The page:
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Think there are no new or original zombie authors? Think again. Scott M. Baker provides an exciting voice and fresh outlook on the undead. Fun, compulsive reading. -- Brian Keene, author of The Rising and City of the Dead
Scott M. Baker writes in the tradition of J.L. Bourne and Joe McKinney. Fans of thriller writers like Brad Thor will also find powerful, welcome similarities in Rotter World. -- Scott Kenemore, author of Zen of Zombie
Scott M. Baker scottmbakerauthor.blogspot.com is a novelist from northern Virginia whose previous works include The Vampire Hunters trilogy, which have received excellent reviews by both Famous Monsters of Filmland and Fangoria, and numerous short stories, including “Cruise of the Living Dead” and the Christmas zombie epic “Deck the Malls with Bowels of Holly.” Scott is available for interviews.
Permuted Press was established in 2004 with a modest goal: to produce a single, high-quality zombie anthology titled The Undead. From this simple goal grew a publishing company that has published over 60 titles targeting the apocalyptic, post-apocalyptic, and survival horror fiction markets. Permuted Press has relied heavily on the power of the internet and advances in publishing technology to establish itself as one of the best known publishers in the apocalyptic niche. Permuted has utilized print on demand (POD) technology and grassroots internet marketing to catch and cater to its ever growing fan base.
Scott’s first zombie novel, Rotter World, which details the struggle between humans and vampires during a zombie apocalypse, was released by Permuted Press in April 2012. He has also authored The Vampire Hunters trilogy, which has been published by Pill Hill Press and received excellent reviews from Famous Monsters of Filmland and Fangoria, among others. Scott has finished his fifth novel, Yeitso, a homage to the monster movies of the 1950s set in northern New Mexico, which is currently with a publisher, and has begun his next novel, Hell Gates, the first in a series of young adult novels set in a world in which the realms of Hell and earth have merged.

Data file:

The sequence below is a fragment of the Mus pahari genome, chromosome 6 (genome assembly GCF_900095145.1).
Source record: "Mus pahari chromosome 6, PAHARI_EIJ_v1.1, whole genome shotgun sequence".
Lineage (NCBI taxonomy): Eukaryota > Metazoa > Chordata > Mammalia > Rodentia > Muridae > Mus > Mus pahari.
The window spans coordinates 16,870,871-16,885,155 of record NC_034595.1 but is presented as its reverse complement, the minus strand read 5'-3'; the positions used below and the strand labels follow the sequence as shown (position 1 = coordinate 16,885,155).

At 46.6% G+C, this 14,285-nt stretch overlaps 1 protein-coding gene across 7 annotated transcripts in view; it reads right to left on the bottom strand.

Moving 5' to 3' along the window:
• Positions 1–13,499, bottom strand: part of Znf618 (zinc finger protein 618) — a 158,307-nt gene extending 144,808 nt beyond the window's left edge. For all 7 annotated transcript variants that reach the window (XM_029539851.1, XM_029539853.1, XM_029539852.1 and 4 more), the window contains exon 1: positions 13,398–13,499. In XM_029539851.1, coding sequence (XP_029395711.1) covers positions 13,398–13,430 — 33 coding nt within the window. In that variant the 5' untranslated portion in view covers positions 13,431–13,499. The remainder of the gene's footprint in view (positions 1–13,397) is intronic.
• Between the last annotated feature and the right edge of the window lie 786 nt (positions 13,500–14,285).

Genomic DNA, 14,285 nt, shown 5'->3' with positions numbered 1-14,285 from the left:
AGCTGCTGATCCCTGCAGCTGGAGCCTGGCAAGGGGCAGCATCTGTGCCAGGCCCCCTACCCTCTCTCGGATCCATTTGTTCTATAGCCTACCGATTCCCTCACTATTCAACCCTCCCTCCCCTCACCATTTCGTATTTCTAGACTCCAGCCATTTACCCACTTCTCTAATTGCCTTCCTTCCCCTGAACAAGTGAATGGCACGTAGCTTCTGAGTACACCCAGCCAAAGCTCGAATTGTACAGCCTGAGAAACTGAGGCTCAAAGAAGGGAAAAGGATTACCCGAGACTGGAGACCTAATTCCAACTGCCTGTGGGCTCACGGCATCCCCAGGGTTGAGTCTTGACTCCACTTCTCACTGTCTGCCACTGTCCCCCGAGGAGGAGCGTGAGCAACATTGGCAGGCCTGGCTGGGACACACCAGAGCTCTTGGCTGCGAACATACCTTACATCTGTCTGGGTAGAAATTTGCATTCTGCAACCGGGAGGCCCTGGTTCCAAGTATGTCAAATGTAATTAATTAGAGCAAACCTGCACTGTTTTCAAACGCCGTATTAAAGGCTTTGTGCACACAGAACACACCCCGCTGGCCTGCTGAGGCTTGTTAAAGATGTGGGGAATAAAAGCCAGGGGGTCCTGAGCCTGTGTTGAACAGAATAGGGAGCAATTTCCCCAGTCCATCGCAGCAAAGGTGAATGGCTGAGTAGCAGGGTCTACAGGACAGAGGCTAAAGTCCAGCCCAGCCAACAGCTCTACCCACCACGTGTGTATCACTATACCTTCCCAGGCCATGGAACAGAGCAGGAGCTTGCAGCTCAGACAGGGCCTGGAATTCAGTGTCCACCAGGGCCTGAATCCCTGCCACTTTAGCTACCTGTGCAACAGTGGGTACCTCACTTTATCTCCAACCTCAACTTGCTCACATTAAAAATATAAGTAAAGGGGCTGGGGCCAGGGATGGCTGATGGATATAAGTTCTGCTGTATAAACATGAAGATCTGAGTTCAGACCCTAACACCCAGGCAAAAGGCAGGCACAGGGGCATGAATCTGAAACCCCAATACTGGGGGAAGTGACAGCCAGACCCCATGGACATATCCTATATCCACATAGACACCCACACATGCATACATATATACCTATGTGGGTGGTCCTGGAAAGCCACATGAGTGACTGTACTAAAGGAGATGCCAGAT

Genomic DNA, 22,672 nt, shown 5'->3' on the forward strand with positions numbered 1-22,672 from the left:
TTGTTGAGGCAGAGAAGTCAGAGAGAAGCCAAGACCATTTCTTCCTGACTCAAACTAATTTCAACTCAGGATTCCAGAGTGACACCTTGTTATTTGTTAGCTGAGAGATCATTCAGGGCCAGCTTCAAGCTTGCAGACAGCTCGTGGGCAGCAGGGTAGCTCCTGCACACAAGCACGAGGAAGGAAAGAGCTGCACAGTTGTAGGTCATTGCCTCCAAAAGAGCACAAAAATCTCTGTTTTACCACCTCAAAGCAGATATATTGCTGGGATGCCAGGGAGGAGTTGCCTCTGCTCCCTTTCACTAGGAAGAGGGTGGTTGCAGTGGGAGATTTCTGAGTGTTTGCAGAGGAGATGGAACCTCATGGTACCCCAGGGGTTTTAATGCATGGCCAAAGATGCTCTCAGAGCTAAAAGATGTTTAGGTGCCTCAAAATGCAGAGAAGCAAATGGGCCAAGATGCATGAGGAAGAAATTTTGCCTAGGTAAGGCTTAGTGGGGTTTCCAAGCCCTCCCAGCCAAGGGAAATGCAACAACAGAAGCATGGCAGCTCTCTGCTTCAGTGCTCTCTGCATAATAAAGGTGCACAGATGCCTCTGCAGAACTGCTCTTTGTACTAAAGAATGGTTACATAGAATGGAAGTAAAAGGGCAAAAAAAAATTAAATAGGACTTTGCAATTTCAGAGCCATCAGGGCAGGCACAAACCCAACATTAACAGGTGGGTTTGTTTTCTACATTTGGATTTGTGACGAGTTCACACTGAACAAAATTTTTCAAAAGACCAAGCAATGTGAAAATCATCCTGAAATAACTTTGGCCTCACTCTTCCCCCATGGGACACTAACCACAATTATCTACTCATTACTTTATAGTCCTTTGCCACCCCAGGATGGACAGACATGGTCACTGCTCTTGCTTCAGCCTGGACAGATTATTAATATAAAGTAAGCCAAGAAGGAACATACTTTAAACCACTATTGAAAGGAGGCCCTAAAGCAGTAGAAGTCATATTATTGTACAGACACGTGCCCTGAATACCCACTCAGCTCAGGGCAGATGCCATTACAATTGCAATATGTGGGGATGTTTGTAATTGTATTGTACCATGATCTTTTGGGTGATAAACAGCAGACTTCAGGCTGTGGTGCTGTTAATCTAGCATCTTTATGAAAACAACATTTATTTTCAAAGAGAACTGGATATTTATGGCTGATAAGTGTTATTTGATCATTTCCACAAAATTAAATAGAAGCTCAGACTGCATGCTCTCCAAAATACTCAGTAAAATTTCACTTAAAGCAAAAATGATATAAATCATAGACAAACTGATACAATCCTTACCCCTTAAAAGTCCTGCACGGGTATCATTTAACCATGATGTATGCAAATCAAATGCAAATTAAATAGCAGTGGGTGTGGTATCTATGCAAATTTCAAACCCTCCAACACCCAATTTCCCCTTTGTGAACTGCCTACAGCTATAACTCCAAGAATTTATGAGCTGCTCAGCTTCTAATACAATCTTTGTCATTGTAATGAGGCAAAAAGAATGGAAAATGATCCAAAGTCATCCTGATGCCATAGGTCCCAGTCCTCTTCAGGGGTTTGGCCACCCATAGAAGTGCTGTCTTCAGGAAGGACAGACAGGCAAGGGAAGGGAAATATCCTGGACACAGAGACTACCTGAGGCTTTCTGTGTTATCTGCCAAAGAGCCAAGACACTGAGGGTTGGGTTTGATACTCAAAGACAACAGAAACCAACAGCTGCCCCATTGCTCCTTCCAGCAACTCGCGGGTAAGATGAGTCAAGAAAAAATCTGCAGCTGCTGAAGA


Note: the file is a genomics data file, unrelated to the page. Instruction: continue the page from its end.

When he is not busy writing, Scott can either be found relaxing on his back deck with a good cigar and a cup of iced coffee, or doting on the four house rabbits that live with him.
Please visit the author’s website at http:\\scottmbakerauthor.blogspot.com.
Interview With the Author:
I would like to welcome Scott Baker to Wonderland Reviews. Thanks for taking the time to have a quick word with us.
Q. Why did you choose this genre to write for?
A.Horror gives me a freedom to write what I want with no limitations. In a lot of other genres you have to be very exact in what or how you write; if you don’t, your reputation will suffer. Make a procedural error in a crime novel or a court drama, or get wrong some minor fact about a weapons system in a techno-thriller, and that mistake will go viral. Some genres, like tea-cozy mysteries or romances, require you to follow a set formula or risk losing the fans. I’ve had several authors tell me that getting a minor fact incorrect in one of their stories has generated more mail pointing out the error than praising the story.
Those rules don’t hold true in horror and fantasy. In these genres, you’re limited only by the depth of the dark recesses of your imagination. You can create any type of nightmare scenario or demonic monstrosity that suits your fancy, or can take existing monsters like vampires and develop your own mythos. You can put your characters through any type if torment. You can kill off main characters, bring then back to life, and kill them again. The possibilities are endless. For my current project, I had to create an army Hell Spawn to terrorize the main characters, and had one devil of a good time doing it.